By: Henry J. Fromage (Three Beers) –
I get lots of screener emails – it’s part of being on the periphery of “the biz” with a site that’s been running this long (and courtesy of our contributor Rob Perez, who always passes his along, too). There’s far more than you could ever keep up with, but when a Korean movie crosses my bows I always jump.
It’s usually worked out pretty damn well.
The Divine Fury is about a young boy who loses his policeman father and takes a dark path that sees him become the premiere MMA fighter in the world. A man who hates God due his childhood, nonetheless he chances across an exorcism about to go horribly wrong and MMAs a demon right up. Turns out he has a special power for this, so he teams up with the veteran exorcist to exorcise all the way to the top- to the Dark Bishop that has Seoul in his thrall.
This is another left field genre mashup out of Korea- in this case an exorcism film meets an MMA fighter flick that somehow threads the needle between genuinely freaky exorcism sequences that fairly successfully evoke The Exorcist and more video-gamey elements like the ladder climb to the final boss fight, which may be on the cheesy side except for the execution, but which really works.
All-in-all, this is a very well shot film, with typically great production values from Korean craftsmen who are as accomplished as anyone working on your typical Hollywood film. Director Jason Kim finds some really horrific imagery and concepts and delivers on them, so much so that he successfully draws you into the story as nonsensical as it is on paper. At the end you’ve fully bought into that boss fight and are even all-in on a sequel- there’s always more demons to fight, after all.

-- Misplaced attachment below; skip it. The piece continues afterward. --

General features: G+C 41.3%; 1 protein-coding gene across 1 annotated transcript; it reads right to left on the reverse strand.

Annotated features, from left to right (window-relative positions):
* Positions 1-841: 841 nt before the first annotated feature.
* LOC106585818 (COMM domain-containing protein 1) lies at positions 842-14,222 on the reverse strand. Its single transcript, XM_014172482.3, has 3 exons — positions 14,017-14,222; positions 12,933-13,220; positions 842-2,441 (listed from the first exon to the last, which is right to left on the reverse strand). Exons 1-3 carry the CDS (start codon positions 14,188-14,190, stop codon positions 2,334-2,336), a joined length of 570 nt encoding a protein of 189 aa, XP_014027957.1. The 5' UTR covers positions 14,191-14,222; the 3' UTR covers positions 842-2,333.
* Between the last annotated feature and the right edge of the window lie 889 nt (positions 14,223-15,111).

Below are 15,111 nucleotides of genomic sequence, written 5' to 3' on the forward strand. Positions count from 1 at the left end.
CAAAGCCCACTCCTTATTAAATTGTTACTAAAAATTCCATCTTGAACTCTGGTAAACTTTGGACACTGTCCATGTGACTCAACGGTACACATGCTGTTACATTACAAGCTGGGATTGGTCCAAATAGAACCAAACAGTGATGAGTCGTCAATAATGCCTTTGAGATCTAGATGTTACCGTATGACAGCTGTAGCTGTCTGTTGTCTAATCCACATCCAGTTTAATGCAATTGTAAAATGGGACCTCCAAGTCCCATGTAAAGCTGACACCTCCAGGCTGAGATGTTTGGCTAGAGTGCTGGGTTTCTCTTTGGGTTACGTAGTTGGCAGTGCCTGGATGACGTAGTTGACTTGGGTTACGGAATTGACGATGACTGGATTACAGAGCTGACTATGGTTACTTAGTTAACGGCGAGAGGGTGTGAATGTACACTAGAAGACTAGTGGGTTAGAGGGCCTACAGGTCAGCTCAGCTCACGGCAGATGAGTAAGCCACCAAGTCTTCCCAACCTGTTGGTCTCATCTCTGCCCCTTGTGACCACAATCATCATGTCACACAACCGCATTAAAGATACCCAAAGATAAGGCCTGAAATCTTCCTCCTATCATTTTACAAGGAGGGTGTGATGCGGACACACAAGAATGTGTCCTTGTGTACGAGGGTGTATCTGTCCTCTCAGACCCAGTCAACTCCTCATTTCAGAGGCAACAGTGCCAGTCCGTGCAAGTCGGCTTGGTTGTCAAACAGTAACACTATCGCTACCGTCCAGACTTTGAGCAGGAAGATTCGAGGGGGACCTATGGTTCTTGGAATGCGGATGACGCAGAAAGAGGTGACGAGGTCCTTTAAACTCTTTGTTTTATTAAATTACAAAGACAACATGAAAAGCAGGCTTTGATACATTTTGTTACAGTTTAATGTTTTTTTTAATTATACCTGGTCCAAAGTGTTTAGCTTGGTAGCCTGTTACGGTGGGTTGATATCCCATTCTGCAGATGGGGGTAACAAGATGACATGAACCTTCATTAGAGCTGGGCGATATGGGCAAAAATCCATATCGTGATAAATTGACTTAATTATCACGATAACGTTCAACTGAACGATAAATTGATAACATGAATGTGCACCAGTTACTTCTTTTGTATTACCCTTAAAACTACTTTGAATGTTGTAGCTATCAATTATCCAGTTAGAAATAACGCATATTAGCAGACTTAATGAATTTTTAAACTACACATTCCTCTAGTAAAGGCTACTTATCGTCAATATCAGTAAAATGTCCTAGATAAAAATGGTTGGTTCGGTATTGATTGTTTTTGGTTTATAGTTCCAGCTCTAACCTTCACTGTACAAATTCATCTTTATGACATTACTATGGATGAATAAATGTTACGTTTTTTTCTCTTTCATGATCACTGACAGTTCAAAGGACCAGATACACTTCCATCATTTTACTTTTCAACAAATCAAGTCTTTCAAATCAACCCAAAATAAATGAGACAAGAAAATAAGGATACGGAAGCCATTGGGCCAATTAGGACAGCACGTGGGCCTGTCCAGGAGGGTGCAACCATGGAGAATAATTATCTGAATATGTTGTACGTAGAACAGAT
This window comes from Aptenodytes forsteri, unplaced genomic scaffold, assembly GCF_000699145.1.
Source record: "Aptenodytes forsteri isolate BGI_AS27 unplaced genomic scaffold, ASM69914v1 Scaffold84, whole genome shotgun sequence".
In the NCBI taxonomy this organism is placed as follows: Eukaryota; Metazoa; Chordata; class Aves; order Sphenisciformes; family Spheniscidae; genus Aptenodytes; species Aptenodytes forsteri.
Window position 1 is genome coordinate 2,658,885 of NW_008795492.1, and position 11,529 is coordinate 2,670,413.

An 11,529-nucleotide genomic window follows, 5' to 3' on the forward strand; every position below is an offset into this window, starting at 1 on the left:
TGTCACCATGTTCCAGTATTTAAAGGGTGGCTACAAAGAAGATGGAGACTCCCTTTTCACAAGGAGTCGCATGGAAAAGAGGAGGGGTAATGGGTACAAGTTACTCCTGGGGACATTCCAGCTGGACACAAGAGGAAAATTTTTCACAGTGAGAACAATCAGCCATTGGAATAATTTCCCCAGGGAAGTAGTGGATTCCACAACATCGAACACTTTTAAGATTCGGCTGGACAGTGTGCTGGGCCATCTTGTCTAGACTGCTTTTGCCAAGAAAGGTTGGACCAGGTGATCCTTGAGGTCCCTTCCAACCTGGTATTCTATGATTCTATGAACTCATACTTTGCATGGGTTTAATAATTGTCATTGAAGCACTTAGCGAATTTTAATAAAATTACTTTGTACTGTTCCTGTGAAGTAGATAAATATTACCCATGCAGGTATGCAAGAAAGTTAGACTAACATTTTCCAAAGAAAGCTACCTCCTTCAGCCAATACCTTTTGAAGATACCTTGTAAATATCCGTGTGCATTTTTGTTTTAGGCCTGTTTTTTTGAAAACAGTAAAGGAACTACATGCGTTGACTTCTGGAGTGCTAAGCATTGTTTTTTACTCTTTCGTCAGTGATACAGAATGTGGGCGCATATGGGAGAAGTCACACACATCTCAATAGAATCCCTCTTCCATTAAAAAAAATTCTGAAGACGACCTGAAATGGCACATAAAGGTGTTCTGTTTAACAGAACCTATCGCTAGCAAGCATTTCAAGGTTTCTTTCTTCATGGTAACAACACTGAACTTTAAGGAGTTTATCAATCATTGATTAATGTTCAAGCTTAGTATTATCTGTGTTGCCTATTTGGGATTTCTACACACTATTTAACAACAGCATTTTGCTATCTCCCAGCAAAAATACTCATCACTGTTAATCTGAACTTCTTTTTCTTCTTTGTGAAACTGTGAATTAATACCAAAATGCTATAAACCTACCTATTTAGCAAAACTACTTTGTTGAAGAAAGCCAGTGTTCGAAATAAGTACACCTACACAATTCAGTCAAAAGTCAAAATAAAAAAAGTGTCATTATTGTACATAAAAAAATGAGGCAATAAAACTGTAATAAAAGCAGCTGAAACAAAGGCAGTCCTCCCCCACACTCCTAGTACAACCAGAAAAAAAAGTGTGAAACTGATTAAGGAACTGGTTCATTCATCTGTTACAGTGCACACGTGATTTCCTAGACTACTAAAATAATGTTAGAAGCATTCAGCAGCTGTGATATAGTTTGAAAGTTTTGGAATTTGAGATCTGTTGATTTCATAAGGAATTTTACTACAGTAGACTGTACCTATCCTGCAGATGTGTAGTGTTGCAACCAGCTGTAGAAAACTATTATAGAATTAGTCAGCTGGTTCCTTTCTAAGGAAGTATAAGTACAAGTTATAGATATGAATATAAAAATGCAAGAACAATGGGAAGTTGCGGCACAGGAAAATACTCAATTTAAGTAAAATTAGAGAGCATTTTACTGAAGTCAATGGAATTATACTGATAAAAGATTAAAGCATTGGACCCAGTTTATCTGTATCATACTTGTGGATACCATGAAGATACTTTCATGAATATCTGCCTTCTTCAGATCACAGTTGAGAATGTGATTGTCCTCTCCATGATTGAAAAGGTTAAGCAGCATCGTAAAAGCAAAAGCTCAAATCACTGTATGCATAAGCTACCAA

The beginning of the film, establishing the protagonist’s tragic backstory, is all over-lit domestic scenes and hard, hard foreshadowing what will happen to dear old Dad. It’s pretty bad, and it took awhile for the film to recover from it.
A typical Korean film vice, this is longer than it needs to be, but atypically, it’s also ultimately as predictable as it first appeared. All of the genre trappings don’t really mask a pretty basic structure, not that it ultimately harms your enjoyment of the film. It’s all in the execution.
The Divine Fury is a surprisingly solid addition to the Korean genre film cannon, an inventive horror mashup that starts shaky, but takes you along for a ride.
The Divine Fury (2019) Drinking Game
Take a Drink: whenever anyone’s eyes turn red
Take a Drink: every time Yong-hoo MMAs up some demons
Take a Drink: for every holy water conflagration
Take a Drink: every time somebody is saved from being strangled in the nick of time
Do a Shot: whenever someone cuts their own hand